“This proposal is unique in that it has a seasonal buffer specifically designed to recognize hunter opportunity in this area while acknowledging the contribution of nonconsumptive users,” she told the advisory committee. “We’re simply advocating that we share the area.”

Historically, the Fairbanks Advisory Committee has not supported attempts to curb hunting and trapping activities in this area — on Wednesday, sentiments remained the same. Committee member Mike Tinker referred to the justification of increasing wolf-viewing opportunity as a “smoke-screen.” 

“No one can stand here in front of this group and say that viewing wolves is the reason people come to Denali,” he said.

While Schmitt pointed out that the Park has a mandate in terms of wildlife-viewing that it’s trying to achieve, she conceded that it’s hard to link wolf-viewing specifically to economic boon or cite it as a reason people come to Denali.

She also argued that resident conservationists are concerned for the survival of the wolf packs regardless of whether they can provide viewing opportunities. The committee, however, demurred this point — pointing out that natural disruptions of the pack are just as likely.

Committee member Mike Quinn noted that the proposed closure would occur at the exact time when the few trappers who are active in the area plan to take wolves. “February and March are very big times when people catch wolves. That’s actually one of the more productive times of the year (for trappers),” he said.

The primary sentiment of the committee, however, was summed up by Mike Kramer, who was not alone in pointing out that the proposal requires hunters and trappers to give up harvesting opportunities in exchange for nothing. He noted that the majority of hunters perceive the proposal as a small step toward the further erosion of these opportunities.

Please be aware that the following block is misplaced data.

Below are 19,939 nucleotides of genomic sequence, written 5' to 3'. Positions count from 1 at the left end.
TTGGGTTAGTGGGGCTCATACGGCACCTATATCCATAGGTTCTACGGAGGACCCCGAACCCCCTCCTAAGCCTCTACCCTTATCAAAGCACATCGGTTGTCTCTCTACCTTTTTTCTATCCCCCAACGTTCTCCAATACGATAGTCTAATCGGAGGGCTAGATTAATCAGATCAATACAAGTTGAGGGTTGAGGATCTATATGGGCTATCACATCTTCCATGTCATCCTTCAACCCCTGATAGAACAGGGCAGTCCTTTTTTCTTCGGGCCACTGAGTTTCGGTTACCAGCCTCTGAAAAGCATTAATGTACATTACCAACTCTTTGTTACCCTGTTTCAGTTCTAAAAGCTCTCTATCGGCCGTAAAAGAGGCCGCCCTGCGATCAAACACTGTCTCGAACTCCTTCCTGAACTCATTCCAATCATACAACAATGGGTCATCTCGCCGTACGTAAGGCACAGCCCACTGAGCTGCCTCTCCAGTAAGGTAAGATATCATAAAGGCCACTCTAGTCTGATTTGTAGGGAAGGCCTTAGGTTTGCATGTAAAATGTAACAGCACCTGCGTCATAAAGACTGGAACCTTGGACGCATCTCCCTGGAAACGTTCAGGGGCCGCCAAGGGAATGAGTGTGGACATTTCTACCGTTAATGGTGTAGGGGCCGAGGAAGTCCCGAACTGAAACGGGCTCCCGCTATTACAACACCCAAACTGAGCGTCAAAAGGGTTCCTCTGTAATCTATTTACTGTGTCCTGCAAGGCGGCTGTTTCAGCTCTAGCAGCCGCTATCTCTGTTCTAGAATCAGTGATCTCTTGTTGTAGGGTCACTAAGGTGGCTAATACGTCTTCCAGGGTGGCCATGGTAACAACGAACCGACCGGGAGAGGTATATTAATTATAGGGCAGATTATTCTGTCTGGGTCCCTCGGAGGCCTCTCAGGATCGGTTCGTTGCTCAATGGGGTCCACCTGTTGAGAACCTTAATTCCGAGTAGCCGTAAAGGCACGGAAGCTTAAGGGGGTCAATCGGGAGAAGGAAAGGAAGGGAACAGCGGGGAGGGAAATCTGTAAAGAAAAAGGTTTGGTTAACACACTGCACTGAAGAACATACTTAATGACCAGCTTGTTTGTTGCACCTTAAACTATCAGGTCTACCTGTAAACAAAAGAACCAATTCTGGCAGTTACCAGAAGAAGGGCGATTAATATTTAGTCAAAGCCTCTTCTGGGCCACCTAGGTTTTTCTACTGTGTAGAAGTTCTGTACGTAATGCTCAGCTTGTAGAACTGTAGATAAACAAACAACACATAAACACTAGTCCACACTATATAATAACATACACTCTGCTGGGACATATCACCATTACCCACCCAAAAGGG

“This is your toe in the door. And three years from now AWA and the Park Service is going to be back saying, ‘Give us a little bit more — we found two wolves trapped 10 miles north of the Stampede Corridor. Just give us a little bit more so one or two more wolves can survive,’” he said.

 

Resident hunters vs. nonresidents

Another set of proposals that was hotly contested Wednesday, were those submitted by the Resident Hunters of Alaska, a group dedicated to advocating for a greater level of resource-allocation for Alaska residents as opposed to nonresident hunters. Formed in 2016, the 2000-member-strong organization seeks “resident priority to our game resources for future generations of Alaskans through clarification and amendment of our current laws,” according to its website. 

The group made a splash last year when a member submitted a Board of Game proposal to change the resident/nonresident Kodiak Brown Bear hunting tag allocation from its current 60-40 split to a 90-10 split, allocating the vast majority of tags to Alaskans. The proposal was shot down by a board vote of 5-1.

This year, the group is back with more proposals, all of which seek a similar outcome. Proposal 52, for example, looks to change the nonresident general season sheep hunts in Units 20 Remainder and 19C to drawing permit hunts, with a limited allocation of up to 50 permits. Currently there are no limits on nonresident opportunity for these hunts and, according to the group, “consistently, the nonresident sheep harvests in Unit 20 Remainder and 19C are at or near 60%-80% respectively.”